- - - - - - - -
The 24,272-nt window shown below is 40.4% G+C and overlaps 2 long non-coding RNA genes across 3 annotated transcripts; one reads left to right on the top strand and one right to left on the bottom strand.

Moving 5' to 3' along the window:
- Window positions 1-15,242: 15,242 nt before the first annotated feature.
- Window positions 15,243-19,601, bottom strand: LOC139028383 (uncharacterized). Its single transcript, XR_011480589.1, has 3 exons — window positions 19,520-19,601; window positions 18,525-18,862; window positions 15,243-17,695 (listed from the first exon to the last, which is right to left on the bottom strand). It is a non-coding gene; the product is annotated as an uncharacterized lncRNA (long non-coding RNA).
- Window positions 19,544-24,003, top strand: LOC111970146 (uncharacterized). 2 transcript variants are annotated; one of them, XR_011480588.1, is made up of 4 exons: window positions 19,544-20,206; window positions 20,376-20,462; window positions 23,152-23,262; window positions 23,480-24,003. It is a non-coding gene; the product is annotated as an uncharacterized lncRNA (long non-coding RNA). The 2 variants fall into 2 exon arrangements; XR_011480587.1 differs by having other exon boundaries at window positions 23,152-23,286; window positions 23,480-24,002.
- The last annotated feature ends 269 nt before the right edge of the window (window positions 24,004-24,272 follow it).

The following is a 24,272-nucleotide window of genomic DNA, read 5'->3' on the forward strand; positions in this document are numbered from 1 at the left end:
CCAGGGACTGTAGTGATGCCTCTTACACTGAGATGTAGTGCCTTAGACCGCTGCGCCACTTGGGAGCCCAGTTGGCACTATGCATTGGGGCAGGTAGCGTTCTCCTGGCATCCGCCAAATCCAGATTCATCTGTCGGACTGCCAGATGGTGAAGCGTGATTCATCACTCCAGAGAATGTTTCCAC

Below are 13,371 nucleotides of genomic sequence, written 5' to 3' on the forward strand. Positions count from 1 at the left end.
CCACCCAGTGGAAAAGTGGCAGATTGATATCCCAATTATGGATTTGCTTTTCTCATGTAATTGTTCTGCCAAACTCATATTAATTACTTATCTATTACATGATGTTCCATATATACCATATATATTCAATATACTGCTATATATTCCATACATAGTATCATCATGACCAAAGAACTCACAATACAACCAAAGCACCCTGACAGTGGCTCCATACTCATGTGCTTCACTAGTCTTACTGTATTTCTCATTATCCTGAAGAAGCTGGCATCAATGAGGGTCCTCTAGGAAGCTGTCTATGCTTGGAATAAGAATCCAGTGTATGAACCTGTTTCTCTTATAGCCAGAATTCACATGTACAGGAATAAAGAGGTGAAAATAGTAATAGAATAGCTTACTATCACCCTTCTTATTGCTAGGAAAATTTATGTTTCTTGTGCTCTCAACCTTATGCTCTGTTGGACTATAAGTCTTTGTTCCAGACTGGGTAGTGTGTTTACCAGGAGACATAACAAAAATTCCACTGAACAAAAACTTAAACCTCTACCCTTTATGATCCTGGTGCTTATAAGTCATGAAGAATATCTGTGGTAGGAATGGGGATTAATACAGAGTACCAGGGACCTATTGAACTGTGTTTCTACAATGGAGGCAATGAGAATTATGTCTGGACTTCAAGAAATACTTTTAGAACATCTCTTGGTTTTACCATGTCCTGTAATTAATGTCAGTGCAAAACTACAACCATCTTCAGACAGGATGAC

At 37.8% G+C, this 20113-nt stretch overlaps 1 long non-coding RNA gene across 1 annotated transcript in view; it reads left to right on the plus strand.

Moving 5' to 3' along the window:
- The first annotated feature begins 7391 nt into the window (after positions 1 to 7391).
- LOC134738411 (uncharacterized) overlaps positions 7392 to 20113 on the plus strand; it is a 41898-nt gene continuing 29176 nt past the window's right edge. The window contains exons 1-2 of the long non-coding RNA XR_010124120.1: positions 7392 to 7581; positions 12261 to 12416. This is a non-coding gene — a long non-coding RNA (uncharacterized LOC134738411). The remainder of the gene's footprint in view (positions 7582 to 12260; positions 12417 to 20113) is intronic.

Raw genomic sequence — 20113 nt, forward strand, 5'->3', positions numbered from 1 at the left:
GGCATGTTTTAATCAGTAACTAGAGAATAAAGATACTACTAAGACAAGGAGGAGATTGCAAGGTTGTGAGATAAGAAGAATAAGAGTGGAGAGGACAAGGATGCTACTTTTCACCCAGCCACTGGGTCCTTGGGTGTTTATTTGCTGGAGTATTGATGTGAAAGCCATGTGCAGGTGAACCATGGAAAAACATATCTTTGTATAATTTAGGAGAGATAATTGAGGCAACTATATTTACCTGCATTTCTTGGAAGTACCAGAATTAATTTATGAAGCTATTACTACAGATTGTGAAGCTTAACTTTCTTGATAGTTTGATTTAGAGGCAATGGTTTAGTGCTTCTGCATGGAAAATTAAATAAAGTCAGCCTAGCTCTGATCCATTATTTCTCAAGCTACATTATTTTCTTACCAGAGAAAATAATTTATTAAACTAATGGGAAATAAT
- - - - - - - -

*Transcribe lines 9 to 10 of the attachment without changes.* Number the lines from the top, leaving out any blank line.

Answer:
Below are 13,371 nucleotides of genomic sequence, written 5' to 3' on the forward strand. Positions count from 1 at the left end.
CCACCCAGTGGAAAAGTGGCAGATTGATATCCCAATTATGGATTTGCTTTTCTCATGTAATTGTTCTGCCAAACTCATATTAATTACTTATCTATTACATGATGTTCCATATATACCATATATATTCAATATACTGCTATATATTCCATACATAGTATCATCATGACCAAAGAACTCACAATACAACCAAAGCACCCTGACAGTGGCTCCATACTCATGTGCTTCACTAGTCTTACTGTATTTCTCATTATCCTGAAGAAGCTGGCATCAATGAGGGTCCTCTAGGAAGCTGTCTATGCTTGGAATAAGAATCCAGTGTATGAACCTGTTTCTCTTATAGCCAGAATTCACATGTACAGGAATAAAGAGGTGAAAATAGTAATAGAATAGCTTACTATCACCCTTCTTATTGCTAGGAAAATTTATGTTTCTTGTGCTCTCAACCTTATGCTCTGTTGGACTATAAGTCTTTGTTCCAGACTGGGTAGTGTGTTTACCAGGAGACATAACAAAAATTCCACTGAACAAAAACTTAAACCTCTACCCTTTATGATCCTGGTGCTTATAAGTCATGAAGAATATCTGTGGTAGGAATGGGGATTAATACAGAGTACCAGGGACCTATTGAACTGTGTTTCTACAATGGAGGCAATGAGAATTATGTCTGGACTTCAAGAAATACTTTTAGAACATCTCTTGGTTTTACCATGTCCTGTAATTAATGTCAGTGCAAAACTACAACCATCTTCAGACAGGATGAC